That’s read from right to left, pronounced “Ezayyak ya brinse“, and Sayyid’s way of greeting you to his coffee shop every evening. It was not a Starbucks, nor a Costa, and certainly not a French café. No fancy décor, no elevator music, no jazz. Oum Koulthoum was the staple as far as music was concerned. Fairuz could be heard as well. Abdel Halim Hafez also, from time to time. It was as real as it gets in this part of the world: Egyptian tenants, and clients from all over the Arab world: Egyptians obviously, but also Jordanians, Syrians, Palestinians, a few folks from Iraq, a couple of people from North Africa and some Lebanese…

Shisha, a.k.a hookah or arguileh, was common ground. Water pipe that is.

شيشة حامض و نعنع من فضلك

The rest depended on personal preferences: Koshari tea, ginger, coffee. Backgammon, Dominos. There was however a code for tobacco. The main choices boiled down to either Mouassal or Ajami. The latter consisted of finely chopped tobacco leaves with a couple of embers placed directly on them. Harder on the lungs supposedly, but definitely harder on the pocket, so most of the folks there would put back their ego where it should remain and take Mouassal, or fruit flavored tobacco. “Two apples” meant you were a newbie, a mistake to avoid at all cost. “Mint and Lemon” was a good compromise and most would smoke that, although a few posers would have more exotic flavors. It was a health disaster in all cases, with one alternative just being less expensive.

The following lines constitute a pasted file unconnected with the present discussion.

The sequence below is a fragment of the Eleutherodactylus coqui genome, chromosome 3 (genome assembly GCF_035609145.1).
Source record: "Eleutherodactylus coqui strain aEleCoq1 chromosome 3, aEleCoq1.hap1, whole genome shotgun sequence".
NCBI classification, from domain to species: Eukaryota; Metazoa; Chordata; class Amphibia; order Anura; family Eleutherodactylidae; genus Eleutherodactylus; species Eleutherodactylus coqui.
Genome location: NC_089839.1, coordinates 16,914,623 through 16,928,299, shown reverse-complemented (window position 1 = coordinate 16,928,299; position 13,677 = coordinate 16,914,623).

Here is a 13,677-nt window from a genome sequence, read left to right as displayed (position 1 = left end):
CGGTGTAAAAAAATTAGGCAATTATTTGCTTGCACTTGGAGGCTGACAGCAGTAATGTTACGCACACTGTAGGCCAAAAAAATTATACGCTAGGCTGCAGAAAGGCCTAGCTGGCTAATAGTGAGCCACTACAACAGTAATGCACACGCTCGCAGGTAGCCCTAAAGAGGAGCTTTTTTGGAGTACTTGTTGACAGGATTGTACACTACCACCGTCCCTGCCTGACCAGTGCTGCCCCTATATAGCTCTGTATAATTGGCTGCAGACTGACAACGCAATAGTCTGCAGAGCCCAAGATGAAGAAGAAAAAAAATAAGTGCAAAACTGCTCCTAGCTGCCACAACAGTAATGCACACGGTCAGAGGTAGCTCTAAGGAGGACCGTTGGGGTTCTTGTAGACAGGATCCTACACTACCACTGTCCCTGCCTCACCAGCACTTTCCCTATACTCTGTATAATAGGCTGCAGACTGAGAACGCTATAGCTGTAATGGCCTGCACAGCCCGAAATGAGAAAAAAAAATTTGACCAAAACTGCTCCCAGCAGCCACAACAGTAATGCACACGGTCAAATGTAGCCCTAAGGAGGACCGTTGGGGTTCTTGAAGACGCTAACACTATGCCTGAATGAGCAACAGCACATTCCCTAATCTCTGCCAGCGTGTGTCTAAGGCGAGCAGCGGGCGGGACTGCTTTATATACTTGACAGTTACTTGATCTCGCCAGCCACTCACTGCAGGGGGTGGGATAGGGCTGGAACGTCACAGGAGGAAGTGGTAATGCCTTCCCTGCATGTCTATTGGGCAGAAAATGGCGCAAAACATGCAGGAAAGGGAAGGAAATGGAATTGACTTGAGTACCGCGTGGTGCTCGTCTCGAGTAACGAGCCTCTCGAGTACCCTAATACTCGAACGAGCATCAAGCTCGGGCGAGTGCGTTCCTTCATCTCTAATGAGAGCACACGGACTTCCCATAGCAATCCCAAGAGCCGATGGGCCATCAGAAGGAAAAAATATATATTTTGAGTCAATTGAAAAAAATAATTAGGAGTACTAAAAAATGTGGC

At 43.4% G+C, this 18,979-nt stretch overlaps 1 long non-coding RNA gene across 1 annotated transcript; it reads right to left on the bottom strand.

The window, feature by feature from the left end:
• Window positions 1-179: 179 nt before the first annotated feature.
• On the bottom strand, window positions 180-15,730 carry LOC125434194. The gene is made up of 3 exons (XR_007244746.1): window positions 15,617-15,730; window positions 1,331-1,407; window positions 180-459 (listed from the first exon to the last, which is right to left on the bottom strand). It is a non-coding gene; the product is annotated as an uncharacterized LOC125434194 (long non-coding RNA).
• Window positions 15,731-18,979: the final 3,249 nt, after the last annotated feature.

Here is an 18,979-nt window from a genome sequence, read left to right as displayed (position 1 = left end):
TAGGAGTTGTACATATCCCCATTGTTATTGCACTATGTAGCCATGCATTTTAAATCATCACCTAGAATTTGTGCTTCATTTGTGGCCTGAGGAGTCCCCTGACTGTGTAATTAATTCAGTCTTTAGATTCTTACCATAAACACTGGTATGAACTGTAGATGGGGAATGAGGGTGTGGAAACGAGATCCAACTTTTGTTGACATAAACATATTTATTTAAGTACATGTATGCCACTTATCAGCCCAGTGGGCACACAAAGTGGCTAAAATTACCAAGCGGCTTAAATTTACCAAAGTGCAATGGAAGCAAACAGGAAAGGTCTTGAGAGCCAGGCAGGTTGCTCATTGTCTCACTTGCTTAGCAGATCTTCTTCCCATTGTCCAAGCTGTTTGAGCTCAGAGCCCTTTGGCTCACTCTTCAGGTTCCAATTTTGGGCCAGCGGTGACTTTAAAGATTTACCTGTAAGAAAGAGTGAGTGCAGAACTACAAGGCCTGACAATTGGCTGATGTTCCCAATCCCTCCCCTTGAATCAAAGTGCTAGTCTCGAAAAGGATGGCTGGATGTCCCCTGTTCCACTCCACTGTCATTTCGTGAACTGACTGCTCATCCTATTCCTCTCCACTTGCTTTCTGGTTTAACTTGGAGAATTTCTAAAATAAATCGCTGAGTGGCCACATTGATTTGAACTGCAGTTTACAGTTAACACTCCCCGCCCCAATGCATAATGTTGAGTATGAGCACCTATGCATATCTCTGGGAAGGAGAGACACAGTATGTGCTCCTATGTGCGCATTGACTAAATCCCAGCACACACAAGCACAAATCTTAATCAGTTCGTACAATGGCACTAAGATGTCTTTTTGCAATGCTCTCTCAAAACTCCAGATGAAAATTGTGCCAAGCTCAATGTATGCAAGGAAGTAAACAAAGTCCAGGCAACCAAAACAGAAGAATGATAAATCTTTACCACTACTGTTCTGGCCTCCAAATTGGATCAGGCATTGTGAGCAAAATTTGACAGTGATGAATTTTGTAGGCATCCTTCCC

Most customers would come in around 9 or 10 PM and many would not leave before 2 AM. They probably had a lot on their minds and no one to share their dreams, their hopes, their fears. All they could do was drown their sorrows in the grey and white volutes of a mint-and-lemon-flavored shisha and make it last long enough to count.

Now would probably be a good time to give you more context. Abu Dhabi, 2009. The wave of the subprime crisis had already hit the shores of Dubai and drowned its swollen real estate market, driving most of its workforce to the neighboring emirate where work was still available. Most of Sayyid’s customers fell in that category. They had left Dubai some weeks or months ago looking for the next opportunity as you would put it on your linkedIn profile. Except these folks did not have one. Most were coming from God forsaken places, thriving to provide for families they had left back home, and many were in “professional transition”, which meant they needed to find a job, fast, or risk loosing their work permit. Their only escape from the vicissitudes of their lives was a daily dose of Sayyid’s coffee shop.

This part never gets told in the expatriate official tale. Expatriation is not always about living between the expat compound, the 5-star hotel, the platinum lounge and the Michelin star restaurant. It is sometimes less glamourous. Much less. It sometimes sounds like “immigration”. At least for the poor lads who need it most.